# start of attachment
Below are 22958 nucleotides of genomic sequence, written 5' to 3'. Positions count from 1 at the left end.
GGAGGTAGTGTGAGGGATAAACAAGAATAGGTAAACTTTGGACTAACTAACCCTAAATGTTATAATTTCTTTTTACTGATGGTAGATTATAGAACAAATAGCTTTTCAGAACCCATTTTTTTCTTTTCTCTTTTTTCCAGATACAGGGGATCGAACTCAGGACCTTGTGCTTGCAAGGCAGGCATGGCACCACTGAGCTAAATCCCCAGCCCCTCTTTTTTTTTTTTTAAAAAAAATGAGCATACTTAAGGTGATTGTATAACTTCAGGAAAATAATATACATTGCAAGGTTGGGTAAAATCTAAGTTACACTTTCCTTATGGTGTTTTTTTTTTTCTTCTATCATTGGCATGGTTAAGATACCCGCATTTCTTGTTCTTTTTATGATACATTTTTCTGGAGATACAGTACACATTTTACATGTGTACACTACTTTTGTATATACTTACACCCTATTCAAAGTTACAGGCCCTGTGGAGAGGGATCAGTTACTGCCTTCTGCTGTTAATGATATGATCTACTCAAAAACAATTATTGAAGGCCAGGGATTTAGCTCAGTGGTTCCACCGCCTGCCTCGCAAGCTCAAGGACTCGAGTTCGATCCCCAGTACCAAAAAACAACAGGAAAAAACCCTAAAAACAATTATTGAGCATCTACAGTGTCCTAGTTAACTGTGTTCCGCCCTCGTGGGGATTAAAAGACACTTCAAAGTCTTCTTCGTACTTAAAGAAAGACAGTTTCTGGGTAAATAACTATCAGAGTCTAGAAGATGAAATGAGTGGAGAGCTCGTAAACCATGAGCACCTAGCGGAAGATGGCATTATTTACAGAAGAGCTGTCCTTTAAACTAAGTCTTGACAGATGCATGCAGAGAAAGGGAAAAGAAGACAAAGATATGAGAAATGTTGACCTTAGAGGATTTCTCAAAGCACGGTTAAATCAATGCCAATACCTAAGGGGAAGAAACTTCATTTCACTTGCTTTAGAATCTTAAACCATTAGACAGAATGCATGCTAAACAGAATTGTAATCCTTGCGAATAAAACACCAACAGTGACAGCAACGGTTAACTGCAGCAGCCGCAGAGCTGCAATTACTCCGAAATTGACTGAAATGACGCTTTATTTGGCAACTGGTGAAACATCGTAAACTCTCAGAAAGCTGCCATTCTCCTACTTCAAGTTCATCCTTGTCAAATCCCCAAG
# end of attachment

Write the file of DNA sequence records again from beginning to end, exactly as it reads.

Below are 22958 nucleotides of genomic sequence, written 5' to 3'. Positions count from 1 at the left end.
GGAGGTAGTGTGAGGGATAAACAAGAATAGGTAAACTTTGGACTAACTAACCCTAAATGTTATAATTTCTTTTTACTGATGGTAGATTATAGAACAAATAGCTTTTCAGAACCCATTTTTTTCTTTTCTCTTTTTTCCAGATACAGGGGATCGAACTCAGGACCTTGTGCTTGCAAGGCAGGCATGGCACCACTGAGCTAAATCCCCAGCCCCTCTTTTTTTTTTTTTAAAAAAAATGAGCATACTTAAGGTGATTGTATAACTTCAGGAAAATAATATACATTGCAAGGTTGGGTAAAATCTAAGTTACACTTTCCTTATGGTGTTTTTTTTTTTCTTCTATCATTGGCATGGTTAAGATACCCGCATTTCTTGTTCTTTTTATGATACATTTTTCTGGAGATACAGTACACATTTTACATGTGTACACTACTTTTGTATATACTTACACCCTATTCAAAGTTACAGGCCCTGTGGAGAGGGATCAGTTACTGCCTTCTGCTGTTAATGATATGATCTACTCAAAAACAATTATTGAAGGCCAGGGATTTAGCTCAGTGGTTCCACCGCCTGCCTCGCAAGCTCAAGGACTCGAGTTCGATCCCCAGTACCAAAAAACAACAGGAAAAAACCCTAAAAACAATTATTGAGCATCTACAGTGTCCTAGTTAACTGTGTTCCGCCCTCGTGGGGATTAAAAGACACTTCAAAGTCTTCTTCGTACTTAAAGAAAGACAGTTTCTGGGTAAATAACTATCAGAGTCTAGAAGATGAAATGAGTGGAGAGCTCGTAAACCATGAGCACCTAGCGGAAGATGGCATTATTTACAGAAGAGCTGTCCTTTAAACTAAGTCTTGACAGATGCATGCAGAGAAAGGGAAAAGAAGACAAAGATATGAGAAATGTTGACCTTAGAGGATTTCTCAAAGCACGGTTAAATCAATGCCAATACCTAAGGGGAAGAAACTTCATTTCACTTGCTTTAGAATCTTAAACCATTAGACAGAATGCATGCTAAACAGAATTGTAATCCTTGCGAATAAAACACCAACAGTGACAGCAACGGTTAACTGCAGCAGCCGCAGAGCTGCAATTACTCCGAAATTGACTGAAATGACGCTTTATTTGGCAACTGGTGAAACATCGTAAACTCTCAGAAAGCTGCCATTCTCCTACTTCAAGTTCATCCTTGTCAAATCCCCAAG